We’ll finish up with DOD PARC herpetologists in the field and lab (yes, some of these feature reptiles, not amphibians).

Amphibian Week Day 3

May 5, 2021 • 3:00 pm

by Greg Mayer

For the midpoint of Amphibian Week, Chris Petersen of Department of Defense Partners in Amphibian and Reptile Conservation sent me these amphibian facts.

Characteristics of Amphibians:

路 Include frogs and toads, salamanders and caecilians (approximately 8,300 species worldwide)
路 All are vertebrates (have a backbone)
路 Are ectothermic (meaning they rely on external sources from the surrounding environment to maintain their body temperature)
路 Most live part of their life in water and part on land (although there are many exceptions)
路 Most have moist glandular skin through which they can respire (breathe) to various extents (some exclusively so, but most also through lungs or gills)
路 Lay unshelled (jelly-like) eggs in moist to wet environments
路 Most go through a process called metamorphosis to develop from a water-living life stage to a land-living stage

I then headed out to Greenquist Pond here at UW-Parkside to see what amphibians were about. You’ll recall that Chorus Frogs and American Toads have been calling on campus, but I hadn’t seen them at this pond. Here’s what I found.

Bullfrog, Rana catesbeiana, Greenquist Pond, Somers, Wisconsin, 5 May 2021.

I walked around three sides of the pond, and heard or briefly saw several Rana jump into the water, many emitting a little “yelp” as they dove in. I think both Green Frogs (Rana clamitans) and Bullfrogs (Rana catesbeiana) make that noise, so I wasn’t sure of the species. All were smallish, except for one that was bigger, but could have been either a large Green or a medium Bullfrog in size. I was heading back, reconciled to failure, when I spotted this medium-sized Bullfrog on the bank, which didn’t spook. I was able to get pretty close to get this shot, and even was using sticks to bend shadowing leaves out of the way, but it stayed put.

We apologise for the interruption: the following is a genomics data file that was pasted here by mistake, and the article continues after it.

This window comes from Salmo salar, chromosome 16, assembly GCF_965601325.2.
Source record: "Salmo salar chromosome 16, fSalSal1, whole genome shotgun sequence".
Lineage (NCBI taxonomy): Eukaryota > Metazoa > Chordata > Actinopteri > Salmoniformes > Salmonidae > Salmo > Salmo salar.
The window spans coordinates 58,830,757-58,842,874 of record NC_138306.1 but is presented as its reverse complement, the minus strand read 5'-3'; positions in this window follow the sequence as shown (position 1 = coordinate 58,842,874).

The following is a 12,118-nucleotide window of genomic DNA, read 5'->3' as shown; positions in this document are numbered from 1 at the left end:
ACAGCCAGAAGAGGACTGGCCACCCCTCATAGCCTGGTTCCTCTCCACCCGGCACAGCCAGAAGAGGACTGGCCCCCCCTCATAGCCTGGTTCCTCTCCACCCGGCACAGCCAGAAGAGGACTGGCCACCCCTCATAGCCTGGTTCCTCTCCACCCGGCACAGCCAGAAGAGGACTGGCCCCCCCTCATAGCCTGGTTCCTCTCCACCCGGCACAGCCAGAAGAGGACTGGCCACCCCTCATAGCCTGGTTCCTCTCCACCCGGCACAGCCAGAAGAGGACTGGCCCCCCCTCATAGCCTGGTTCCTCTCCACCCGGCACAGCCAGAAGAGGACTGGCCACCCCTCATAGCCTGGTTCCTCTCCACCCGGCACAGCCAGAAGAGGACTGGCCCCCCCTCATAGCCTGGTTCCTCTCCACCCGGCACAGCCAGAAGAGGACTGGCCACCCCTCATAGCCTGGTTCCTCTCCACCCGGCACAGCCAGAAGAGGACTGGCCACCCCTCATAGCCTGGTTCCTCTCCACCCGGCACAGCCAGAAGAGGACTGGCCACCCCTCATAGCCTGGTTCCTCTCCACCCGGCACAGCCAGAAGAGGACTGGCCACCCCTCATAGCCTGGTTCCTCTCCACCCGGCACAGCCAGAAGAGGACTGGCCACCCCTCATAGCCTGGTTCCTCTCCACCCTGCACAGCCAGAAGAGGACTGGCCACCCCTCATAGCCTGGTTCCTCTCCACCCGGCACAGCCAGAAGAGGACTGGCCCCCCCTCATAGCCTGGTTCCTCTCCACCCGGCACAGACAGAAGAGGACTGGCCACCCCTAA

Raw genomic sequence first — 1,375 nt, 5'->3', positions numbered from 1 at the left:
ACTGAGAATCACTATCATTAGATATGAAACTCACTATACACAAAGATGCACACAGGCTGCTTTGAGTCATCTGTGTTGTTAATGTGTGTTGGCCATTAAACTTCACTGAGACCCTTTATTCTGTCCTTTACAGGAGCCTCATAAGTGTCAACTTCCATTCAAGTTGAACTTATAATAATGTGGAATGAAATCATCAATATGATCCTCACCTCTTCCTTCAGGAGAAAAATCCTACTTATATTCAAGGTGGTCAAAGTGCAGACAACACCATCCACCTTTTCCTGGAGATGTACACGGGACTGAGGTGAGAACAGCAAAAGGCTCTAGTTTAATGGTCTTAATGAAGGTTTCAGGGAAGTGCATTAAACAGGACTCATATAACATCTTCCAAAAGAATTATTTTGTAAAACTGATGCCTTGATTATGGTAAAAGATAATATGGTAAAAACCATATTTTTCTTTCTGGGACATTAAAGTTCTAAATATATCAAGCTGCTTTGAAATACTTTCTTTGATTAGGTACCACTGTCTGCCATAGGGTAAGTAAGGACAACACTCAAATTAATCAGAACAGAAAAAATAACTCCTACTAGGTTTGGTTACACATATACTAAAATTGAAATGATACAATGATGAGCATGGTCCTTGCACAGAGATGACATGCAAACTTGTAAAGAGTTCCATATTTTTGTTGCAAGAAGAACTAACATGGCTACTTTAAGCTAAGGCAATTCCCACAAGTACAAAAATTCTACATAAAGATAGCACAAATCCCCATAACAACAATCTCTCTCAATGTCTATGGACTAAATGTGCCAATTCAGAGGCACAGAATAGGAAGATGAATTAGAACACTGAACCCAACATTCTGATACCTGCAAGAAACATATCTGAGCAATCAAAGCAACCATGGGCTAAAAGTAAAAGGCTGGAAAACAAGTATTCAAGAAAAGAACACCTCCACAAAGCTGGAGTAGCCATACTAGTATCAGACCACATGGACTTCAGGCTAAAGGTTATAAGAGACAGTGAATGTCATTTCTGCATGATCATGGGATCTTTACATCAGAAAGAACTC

The Green Frogs and American Toads I showed in earlier Amphibian Week 2021 posts were also from this pond, but I’ve not seen them at the pond yet this year. (Some of the frogs today may have been Green Frogs.)

There were also turtles, so I’ll cheat a bit (they are reptiles, of course) and throw them in here. There were four five Painted Turtles (Chrysemys picta),

Painted Turtle, Chrysemys picta, Greenquist Pond, Somers, WI, 5 May 2021.

plus this Red-eared Slider (Trachemys scripta elegans), with another two Painted Turtles behind.

Red-eared Slider, Trachemys scripta elegans, and , in back, two Painted Turtles, Chrysemys picta, Greenquist Pond, Somers, WI, 5 May

There were a total of four five Painted Turtles, all with the slider in this corner of the pond. The slider is the most popular turtle in the pet trade, and is not native to Wisconsin. Although we find them not infrequently, they all seem to be released or escaped– they don’t seem to breed up here, even though they can survive the winters. (I had my own “Spot the …” moment– I didn’t see the further back Painted Turtle in the above photo until I’d posted it here!)